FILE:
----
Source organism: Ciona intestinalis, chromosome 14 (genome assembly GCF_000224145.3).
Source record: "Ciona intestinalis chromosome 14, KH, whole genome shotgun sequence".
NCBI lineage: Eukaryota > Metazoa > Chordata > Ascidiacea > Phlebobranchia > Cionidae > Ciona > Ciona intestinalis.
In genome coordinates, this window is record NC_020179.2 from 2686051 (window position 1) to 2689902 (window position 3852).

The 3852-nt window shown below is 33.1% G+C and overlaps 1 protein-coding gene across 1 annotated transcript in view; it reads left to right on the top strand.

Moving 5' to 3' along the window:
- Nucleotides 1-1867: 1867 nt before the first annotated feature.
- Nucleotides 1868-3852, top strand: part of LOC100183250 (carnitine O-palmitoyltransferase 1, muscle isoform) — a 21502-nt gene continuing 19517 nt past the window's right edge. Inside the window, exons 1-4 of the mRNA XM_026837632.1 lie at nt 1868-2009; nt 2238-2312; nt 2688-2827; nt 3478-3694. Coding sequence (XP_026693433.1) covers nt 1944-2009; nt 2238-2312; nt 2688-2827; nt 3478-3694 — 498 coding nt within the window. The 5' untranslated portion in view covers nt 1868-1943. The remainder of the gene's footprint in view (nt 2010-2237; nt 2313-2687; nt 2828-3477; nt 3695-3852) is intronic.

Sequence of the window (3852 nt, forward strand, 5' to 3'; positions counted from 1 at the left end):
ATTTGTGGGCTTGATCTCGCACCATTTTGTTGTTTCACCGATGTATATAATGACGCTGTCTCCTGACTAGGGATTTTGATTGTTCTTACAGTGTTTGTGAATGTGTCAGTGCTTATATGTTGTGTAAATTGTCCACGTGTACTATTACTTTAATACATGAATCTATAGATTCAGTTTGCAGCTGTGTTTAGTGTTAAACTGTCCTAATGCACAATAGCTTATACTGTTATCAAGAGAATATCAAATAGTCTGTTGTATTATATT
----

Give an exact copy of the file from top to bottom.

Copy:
Source organism: Ciona intestinalis, chromosome 14 (genome assembly GCF_000224145.3).
Source record: "Ciona intestinalis chromosome 14, KH, whole genome shotgun sequence".
NCBI lineage: Eukaryota > Metazoa > Chordata > Ascidiacea > Phlebobranchia > Cionidae > Ciona > Ciona intestinalis.
In genome coordinates, this window is record NC_020179.2 from 2686051 (window position 1) to 2689902 (window position 3852).

The 3852-nt window shown below is 33.1% G+C and overlaps 1 protein-coding gene across 1 annotated transcript in view; it reads left to right on the top strand.

Moving 5' to 3' along the window:
- Nucleotides 1-1867: 1867 nt before the first annotated feature.
- Nucleotides 1868-3852, top strand: part of LOC100183250 (carnitine O-palmitoyltransferase 1, muscle isoform) — a 21502-nt gene continuing 19517 nt past the window's right edge. Inside the window, exons 1-4 of the mRNA XM_026837632.1 lie at nt 1868-2009; nt 2238-2312; nt 2688-2827; nt 3478-3694. Coding sequence (XP_026693433.1) covers nt 1944-2009; nt 2238-2312; nt 2688-2827; nt 3478-3694 — 498 coding nt within the window. The 5' untranslated portion in view covers nt 1868-1943. The remainder of the gene's footprint in view (nt 2010-2237; nt 2313-2687; nt 2828-3477; nt 3695-3852) is intronic.

Sequence of the window (3852 nt, forward strand, 5' to 3'; positions counted from 1 at the left end):
ATTTGTGGGCTTGATCTCGCACCATTTTGTTGTTTCACCGATGTATATAATGACGCTGTCTCCTGACTAGGGATTTTGATTGTTCTTACAGTGTTTGTGAATGTGTCAGTGCTTATATGTTGTGTAAATTGTCCACGTGTACTATTACTTTAATACATGAATCTATAGATTCAGTTTGCAGCTGTGTTTAGTGTTAAACTGTCCTAATGCACAATAGCTTATACTGTTATCAAGAGAATATCAAATAGTCTGTTGTATTATATT